Customer Story

How a Top Hat Textbook Puts Inclusion Front and Center


discussion questions per chapter


rates declined after adopting the textbook


students enrolled per semester

The Challenge

Helping students see themselves in their textbook

How can course materials make a diverse student population feel represented? This was the question that Sergio Juárez, Assistant Professor of Instructional Communication at California State University, Fresno (Fresno State), wanted to answer. Teaching students from an array of cultural backgrounds, Juárez was committed to ensuring all learners saw themselves reflected in his course textbook and class discussions.

Juárez oversees several graduate teaching assistants (GTAs) in COMM 3: Fundamentals of Public Speaking, offered to freshman and transfer students. When he began searching for a Public Speaking textbook three years ago, he came up against one persistent barrier—all the books on the market revolved around a Western, English-speaking model. As someone who teaches at an institution with primarily Latinx, Asian American and Native American Pacific students, Juárez knew he could do better. “We’ve historically asked students to assimilate to a specific model of Public Speaking,” he says. “But learning doesn’t have to be that way.”

In Fall 2020, Juárez and his GTAs adopted Top Hat’s Inclusive Public Speaking: Communicating in a Diverse World textbook. In it, he found that the intersectional identities of his learners were weaved throughout 14 accessible and interactive chapters—better equipping him to support every student.

“We’ve historically asked students to assimilate to a specific model of Public Speaking. But learning doesn’t have to be that way.”

Sergio Juárez Assistant Professor, Department of Communication, California State University, Fresno

The Solution

Putting underrepresented voices on a platform with a custom textbook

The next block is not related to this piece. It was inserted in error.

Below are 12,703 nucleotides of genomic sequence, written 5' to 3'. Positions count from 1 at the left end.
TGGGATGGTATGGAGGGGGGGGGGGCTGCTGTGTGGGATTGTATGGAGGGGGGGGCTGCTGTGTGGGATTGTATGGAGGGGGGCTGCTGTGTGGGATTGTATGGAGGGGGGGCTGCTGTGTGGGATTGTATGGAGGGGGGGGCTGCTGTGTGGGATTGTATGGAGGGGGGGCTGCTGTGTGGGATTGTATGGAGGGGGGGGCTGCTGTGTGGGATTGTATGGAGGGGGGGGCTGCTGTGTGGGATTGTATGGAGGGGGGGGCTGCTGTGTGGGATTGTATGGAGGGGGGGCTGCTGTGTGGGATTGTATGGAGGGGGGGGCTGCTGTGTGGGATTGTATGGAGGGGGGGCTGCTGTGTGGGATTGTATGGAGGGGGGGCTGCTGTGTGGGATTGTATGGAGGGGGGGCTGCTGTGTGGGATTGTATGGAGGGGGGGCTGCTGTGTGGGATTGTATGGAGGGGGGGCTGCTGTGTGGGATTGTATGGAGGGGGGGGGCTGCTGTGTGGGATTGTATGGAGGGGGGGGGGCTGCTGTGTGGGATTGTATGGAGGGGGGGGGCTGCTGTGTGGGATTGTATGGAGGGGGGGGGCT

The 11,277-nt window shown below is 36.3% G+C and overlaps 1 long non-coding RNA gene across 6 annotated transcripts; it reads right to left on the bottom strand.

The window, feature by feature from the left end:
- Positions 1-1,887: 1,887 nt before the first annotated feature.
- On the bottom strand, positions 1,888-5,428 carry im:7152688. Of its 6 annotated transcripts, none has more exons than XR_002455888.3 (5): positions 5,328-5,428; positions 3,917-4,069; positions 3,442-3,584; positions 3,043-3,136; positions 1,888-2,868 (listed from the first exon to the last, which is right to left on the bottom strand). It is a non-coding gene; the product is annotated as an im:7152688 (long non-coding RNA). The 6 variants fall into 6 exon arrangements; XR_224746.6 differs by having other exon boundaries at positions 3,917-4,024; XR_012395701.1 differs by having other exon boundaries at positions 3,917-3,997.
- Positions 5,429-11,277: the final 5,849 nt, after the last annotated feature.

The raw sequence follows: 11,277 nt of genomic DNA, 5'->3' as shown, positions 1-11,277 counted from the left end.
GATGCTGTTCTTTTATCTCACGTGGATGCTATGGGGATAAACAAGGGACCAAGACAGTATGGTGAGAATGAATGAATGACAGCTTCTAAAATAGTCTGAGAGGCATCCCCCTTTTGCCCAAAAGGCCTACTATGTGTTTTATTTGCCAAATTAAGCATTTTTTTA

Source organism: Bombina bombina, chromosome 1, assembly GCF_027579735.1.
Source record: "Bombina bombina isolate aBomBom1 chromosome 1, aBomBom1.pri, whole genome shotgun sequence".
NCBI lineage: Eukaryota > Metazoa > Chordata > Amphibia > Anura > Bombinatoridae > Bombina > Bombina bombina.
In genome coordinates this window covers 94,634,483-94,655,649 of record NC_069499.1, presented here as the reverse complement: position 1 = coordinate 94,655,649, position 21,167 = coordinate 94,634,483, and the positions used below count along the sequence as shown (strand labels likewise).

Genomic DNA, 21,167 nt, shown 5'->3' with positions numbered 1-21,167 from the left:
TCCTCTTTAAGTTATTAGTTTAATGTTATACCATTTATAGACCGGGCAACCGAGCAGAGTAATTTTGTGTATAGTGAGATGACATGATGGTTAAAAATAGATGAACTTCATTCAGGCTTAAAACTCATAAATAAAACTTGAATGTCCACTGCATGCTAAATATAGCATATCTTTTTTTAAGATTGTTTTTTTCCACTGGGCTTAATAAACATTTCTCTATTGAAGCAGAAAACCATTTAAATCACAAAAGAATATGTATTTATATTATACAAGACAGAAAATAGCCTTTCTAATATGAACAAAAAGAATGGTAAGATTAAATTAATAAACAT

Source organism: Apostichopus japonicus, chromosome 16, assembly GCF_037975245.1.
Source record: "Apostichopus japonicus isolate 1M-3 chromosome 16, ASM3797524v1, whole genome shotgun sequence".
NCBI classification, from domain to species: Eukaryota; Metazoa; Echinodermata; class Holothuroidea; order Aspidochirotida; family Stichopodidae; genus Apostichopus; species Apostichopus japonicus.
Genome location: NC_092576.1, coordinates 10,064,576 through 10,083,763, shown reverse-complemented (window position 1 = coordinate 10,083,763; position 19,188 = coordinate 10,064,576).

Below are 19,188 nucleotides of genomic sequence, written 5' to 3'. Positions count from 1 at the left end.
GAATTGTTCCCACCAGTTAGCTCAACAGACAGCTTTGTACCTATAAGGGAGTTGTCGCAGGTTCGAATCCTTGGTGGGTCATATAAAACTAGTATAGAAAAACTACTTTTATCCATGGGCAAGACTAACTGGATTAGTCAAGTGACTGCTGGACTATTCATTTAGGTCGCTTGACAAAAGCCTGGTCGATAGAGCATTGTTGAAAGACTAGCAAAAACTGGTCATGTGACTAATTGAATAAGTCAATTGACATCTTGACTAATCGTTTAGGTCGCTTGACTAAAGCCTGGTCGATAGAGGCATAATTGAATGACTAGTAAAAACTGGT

Juárez praises his course text for playing a pivotal role in honoring the vast identities of his students. “We shifted our focus to be less about Public Speaking and more about empowering student voices,” he says. As opposed to revolving around Westernized communications models, the book uses a multilingual model that invites students to interact with material in an authentic and familiar way. “For example, students can now give a speech in the language they feel most comfortable in,” he shares.

Students aren’t the only ones benefiting from a textbook that emphasizes cultural awareness. Juárez’s team of GTAs are now better prepared to host class conversations and address their own biases. An invaluable training resource, the text empowers GTAs to foster meaningful dialogue on topics that were previously shied away from, such as cross-cultural communication or intersectionality. Packed with conversation starters and over 50 reflective discussion questions per chapter, the book has been a win-win for Juárez and his GTAs.

The Results

Minimizing barriers, maximizing engagement

When students feel represented in their course, they’re more likely to see value in their program. Juárez has seen this first hand, with increased engagement and participation in class discussions happening after adopting Inclusive Public Speaking. Even better? Student retention is on the rise. “We’ve had fewer students drop our classes compared to other courses at Fresno State, which to me is an important measure especially during a pandemic.”

Another advantage is that Top Hat has made learning more accessible for students from low-income backgrounds. Knowing that many of his learners rely on Fresno State’s financial aid programs, Juárez can easily connect students with Top Hat’s free trial while waiting for their funds to become available. As a plus, students enjoy lifetime access to their textbook—making for an ongoing and equitable learning journey.

What’s more, the textbook helps ensure students’ voices are now incorporated into lively class conversations. Using the data generated from discussions and poll questions in the text, the course GTAs have been able to tailor their weekly curriculum to match. “We use the textbook to see how students responded and then create a database of topics we want to explore in future lectures,” Juárez says.

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